The effectiveness of the reminders on appointment-keeping was even higher among those who received them (χ2 = 12.9, P = .005; Fig 1). Children in the PT group who received both the telephone and the postcard reminders were 2.3 times more likely to keep their appointments than controls (95% CI = 1.4, 3.7).
Children who were not up-to-date before their appointment were significantly less likely to keep their appointments than children who were up-to-date at baseline (χ2 = 9.1;P = .003). Although the reminders improved appointment-keeping for all children regardless of the up-to-date baseline status, the appointment-keeping rate was highest among those who were up-to-date at baseline (χ2 = 8.5;P = .004).
Although there were no significant differences in vaccination coverage by study group, there were significant differences in vaccination coverage associated with appointment-keeping and baseline up-to-date status (Table 1).
Overall, vaccination coverage rates averaged 84.1% and did not differ significantly among the control and reminder groups (χ2 = 2.66; P = .45). Vaccination coverage by reminder group also did not differ significantly for children who actually received the reminders (χ2 = 2.12; P = .55).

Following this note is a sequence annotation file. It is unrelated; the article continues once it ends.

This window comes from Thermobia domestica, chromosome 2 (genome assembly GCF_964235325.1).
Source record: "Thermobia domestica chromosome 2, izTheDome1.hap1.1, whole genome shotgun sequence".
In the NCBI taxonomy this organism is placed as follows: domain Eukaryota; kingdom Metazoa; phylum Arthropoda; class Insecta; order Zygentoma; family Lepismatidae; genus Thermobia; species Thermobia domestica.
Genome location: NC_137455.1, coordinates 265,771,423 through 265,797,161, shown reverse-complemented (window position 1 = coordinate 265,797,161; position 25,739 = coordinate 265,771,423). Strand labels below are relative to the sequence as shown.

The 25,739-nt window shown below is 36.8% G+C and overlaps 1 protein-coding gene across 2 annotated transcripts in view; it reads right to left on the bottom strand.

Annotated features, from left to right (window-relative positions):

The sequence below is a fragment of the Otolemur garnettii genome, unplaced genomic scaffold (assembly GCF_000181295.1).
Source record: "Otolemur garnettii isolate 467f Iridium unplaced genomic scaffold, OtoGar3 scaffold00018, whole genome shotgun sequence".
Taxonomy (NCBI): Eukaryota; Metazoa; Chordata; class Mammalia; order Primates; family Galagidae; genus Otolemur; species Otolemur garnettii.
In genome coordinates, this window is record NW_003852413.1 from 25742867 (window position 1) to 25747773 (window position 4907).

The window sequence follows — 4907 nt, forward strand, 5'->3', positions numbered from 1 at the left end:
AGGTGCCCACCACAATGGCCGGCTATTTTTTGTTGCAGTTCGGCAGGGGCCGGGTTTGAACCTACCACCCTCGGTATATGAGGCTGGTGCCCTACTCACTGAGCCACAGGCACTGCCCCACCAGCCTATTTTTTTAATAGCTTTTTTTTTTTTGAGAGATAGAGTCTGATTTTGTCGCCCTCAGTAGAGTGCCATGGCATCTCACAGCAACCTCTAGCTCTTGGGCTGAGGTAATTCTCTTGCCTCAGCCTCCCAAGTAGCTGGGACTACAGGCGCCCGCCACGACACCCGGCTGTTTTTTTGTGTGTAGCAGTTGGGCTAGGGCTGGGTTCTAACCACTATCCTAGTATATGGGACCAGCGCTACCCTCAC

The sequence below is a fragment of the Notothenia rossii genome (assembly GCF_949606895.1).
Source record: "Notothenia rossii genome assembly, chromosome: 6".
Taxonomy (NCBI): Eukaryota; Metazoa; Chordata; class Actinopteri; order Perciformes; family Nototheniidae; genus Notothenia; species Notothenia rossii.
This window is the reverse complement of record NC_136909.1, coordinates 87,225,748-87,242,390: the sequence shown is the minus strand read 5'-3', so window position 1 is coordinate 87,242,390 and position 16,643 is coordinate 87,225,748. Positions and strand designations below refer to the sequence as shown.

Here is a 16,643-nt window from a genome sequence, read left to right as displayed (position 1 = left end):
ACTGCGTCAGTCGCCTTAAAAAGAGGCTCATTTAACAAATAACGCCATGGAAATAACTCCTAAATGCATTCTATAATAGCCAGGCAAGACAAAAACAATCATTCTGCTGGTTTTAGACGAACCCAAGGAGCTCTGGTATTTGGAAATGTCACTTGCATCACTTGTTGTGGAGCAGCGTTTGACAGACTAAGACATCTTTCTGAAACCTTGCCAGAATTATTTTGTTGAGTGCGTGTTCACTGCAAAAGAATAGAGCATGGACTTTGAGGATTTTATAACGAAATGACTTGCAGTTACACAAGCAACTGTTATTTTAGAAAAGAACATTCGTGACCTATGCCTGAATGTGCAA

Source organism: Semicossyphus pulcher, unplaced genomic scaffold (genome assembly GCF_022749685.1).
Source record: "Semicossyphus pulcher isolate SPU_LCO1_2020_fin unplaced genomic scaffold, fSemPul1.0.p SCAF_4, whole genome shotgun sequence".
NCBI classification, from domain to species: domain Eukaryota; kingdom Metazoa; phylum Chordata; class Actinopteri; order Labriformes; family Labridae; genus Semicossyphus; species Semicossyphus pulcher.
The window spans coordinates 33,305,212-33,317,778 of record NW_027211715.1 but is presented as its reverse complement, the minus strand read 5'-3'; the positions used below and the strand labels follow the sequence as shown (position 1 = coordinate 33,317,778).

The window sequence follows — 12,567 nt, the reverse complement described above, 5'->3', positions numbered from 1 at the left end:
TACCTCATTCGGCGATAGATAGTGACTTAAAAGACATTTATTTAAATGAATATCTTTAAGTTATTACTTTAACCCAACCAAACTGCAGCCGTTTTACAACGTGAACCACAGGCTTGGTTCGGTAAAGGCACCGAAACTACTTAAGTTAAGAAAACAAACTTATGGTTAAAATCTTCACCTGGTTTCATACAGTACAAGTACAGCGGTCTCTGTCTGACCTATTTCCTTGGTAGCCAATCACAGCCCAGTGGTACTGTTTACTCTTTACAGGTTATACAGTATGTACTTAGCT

Vaccination coverage differed significantly by appointment-keeping response. Children who kept appointments were 2.3 times more likely to be up-to-date than children who missed appointments (95% CI = 1.7, 3.2).
The reminders were significantly effective at increasing vaccination coverage for the subgroup of children who were not up-to-date at baseline (χ2 = 11.2; P = .011). In the control group, only 9.1% of the children who were not up-to-date at baseline became up-to-date at their visit. In the PT group there was a minimal intervention effect, with only 6.8% of the children who were not up-to-date at baseline becoming up-to-date. But the reminders significantly increased vaccination coverage in the P and the T groups. For the P group, coverage rose to 26.3% (OR = 3.6; CI = 1.3, 10.1), and for the T group, coverage rose to 22.4%. For the subset of children who were not up-to-date at baseline, the postcard and the telephone reminders increased their vaccination coverage threefold compared with controls (OR = 2.9; CI = 1.1, 8.0).